The first generation of the D-Max spent ten years on the market and convinced the customers about its rugged, sturdy chassis and excellent fuel efficiency. It was refreshed once, but its wedged-shaped body showed the car's age. Then, the second generation came on the market with an important upgrade in all areas and one missing feature: the rear locking differential.
With its swept-back, angled headlights, the D-Max tried to look less rugged than before, even though it was. Its grille was slightly tilted backward, was black for the base trim levels, and chromed for the full-option version. Isuzu offered the D-Max in a few body versions, including a double-cab. All of them sported raked windshields and, depending on the trim level, roof rails, and side steps. The standard version sported steel wheels, with an option for light alloys.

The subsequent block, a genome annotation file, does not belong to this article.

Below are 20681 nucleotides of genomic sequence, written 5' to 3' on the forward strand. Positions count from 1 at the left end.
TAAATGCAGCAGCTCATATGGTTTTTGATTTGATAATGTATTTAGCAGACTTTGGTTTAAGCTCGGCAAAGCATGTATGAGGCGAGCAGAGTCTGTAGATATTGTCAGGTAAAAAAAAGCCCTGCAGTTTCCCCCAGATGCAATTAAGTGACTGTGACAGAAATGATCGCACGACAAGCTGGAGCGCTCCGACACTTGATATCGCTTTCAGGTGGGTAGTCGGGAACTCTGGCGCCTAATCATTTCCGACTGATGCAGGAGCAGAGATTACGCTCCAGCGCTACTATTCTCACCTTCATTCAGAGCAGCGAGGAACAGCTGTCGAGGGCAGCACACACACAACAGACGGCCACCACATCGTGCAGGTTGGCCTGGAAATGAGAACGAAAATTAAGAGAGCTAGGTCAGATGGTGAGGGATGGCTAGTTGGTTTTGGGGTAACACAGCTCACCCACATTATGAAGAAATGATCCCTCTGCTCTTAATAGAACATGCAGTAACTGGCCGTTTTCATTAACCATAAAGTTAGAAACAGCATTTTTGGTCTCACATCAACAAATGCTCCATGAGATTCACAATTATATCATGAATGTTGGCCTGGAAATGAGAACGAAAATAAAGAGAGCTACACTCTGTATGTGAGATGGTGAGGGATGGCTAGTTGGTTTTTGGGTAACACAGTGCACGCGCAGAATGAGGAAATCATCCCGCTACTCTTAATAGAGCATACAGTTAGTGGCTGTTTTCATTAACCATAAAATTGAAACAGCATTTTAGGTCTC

Inside, the hard plastic on the dashboard was its main downside, but the design was elegant and useful. There were two storage compartments in front of the passenger, one on top of the center stack and a fourth one in the center armrest. Isuzu enlightened the dark interior colors with a few shiny trims on the center stack and on the door panels. The carmaker offered good interior room for up to five passengers and, for the top trim level, it offered a choice for leather upholstery.
Under the hood, Isuzu installed a choice of two engines: a 2.5-liter and a 3.0-liter, both turbo-diesel. It paired them with either a six-speed manual or a five-speed automatic. The 4x4 system employed a transfer case with high and low gears.